When people get HIV and doesn’t receive treatment; they will typically progress through three stages of disease. Medicine to treat HIV, known as Antiretroviral Therapy (ART), helps people at all stages of the disease if taken the right way, every day. Treatment can slowly or prevent progression from one stage to the next. It can also dramatically reduce the chance of transmitting HIV to someone else. HIV is a virus that attacks the immune system. If untreated, a person’s immune system will eventually be completely destroyed. AIDS refers to a set of symptoms and illness that occur at the very final stage of HIV infection. Regularly for HIV means you can access treatment if you need it to stay healthy. The virus destroys a type of white blood cell in the immune system called a T-helper cell, and makes copies of itself inside these cells. T-helper cells are also referred to as CD4 cells. As HIV destroys more CD4 cells and makes more copies of itself, it gradually breaks down a person’s immune system. This means someone living with HIV, who is not receiving treatment, will find it harder and harder to fight off infections and diseases. If HIV is left untreated, it may take up to 10 or 15 years for the immune system to be so severely damaged it can no longer defend itself at all. However, the speed HIV progress will vary depending on age, health and background. HIV stands for human immunodeficiency virus. There is effective antiretroviral treatment available so people with HIV can live a normal, healthy life. The earlier HIV is diagnosed, the sooner treatment can start- leading to better long term health. So regular testing for HIV is important.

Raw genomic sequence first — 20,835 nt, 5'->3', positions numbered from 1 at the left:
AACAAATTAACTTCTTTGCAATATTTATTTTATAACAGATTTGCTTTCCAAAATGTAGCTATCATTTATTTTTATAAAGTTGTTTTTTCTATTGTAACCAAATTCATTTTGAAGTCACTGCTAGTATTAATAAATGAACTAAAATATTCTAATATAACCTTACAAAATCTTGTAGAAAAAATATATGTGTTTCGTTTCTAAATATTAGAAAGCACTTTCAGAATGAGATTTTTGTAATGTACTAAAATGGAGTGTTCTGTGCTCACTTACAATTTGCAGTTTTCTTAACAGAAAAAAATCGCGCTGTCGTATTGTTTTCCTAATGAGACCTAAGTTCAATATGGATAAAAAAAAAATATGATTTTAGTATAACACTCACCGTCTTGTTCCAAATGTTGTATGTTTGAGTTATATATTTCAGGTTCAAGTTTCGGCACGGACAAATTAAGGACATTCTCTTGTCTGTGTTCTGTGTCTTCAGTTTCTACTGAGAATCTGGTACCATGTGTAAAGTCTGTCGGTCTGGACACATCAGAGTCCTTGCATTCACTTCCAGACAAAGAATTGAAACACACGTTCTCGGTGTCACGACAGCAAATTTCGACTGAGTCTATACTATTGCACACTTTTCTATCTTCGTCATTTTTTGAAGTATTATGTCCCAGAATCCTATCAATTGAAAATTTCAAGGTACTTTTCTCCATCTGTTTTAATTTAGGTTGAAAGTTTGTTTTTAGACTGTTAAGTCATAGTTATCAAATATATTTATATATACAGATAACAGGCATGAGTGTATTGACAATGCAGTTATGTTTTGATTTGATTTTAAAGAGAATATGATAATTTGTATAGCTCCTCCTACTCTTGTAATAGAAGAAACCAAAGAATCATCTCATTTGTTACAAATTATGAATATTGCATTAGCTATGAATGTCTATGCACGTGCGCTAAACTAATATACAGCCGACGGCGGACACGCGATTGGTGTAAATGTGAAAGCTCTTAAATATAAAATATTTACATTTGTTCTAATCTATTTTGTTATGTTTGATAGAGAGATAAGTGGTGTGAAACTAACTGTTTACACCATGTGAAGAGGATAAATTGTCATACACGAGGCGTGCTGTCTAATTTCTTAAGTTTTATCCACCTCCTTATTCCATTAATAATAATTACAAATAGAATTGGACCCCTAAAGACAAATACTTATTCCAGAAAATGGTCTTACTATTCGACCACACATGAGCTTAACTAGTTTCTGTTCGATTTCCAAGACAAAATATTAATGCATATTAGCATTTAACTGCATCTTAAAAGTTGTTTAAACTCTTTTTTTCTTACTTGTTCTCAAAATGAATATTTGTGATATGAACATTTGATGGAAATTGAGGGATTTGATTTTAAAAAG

HIv is found in semen, blood, vaginal, and anal fluids, and breast milk. HIV cannot be transmitted through sweat, saliva or urine. Using male condoms or female condoms during sex is the best way to prevent HIV and other sexually transmitted infections. HIV is sexually transmitted infection( sti). It can also be spread by contact with infected blood or from mother to child during pregnancy, childbirth or breast feeding. By damaging your immune system, HIV interferes with your body’s ability to fight the organisms that cause disease. Without medication, it may take years before HIV weakens your immune system to the point that you have AIDS. these drugs have reduced AIDS deaths in many developed nations. The symptoms of HIV and AIDS vary, depending on the phase of infection. Most people infected by HIV develop a flu-like illness within a month or two after the virus enters the body. This illness, known as primary or acute HIV infection, may last for a few weeks. Possible signs and symptoms include: fever, headache , muscle aches and joint pain, rash.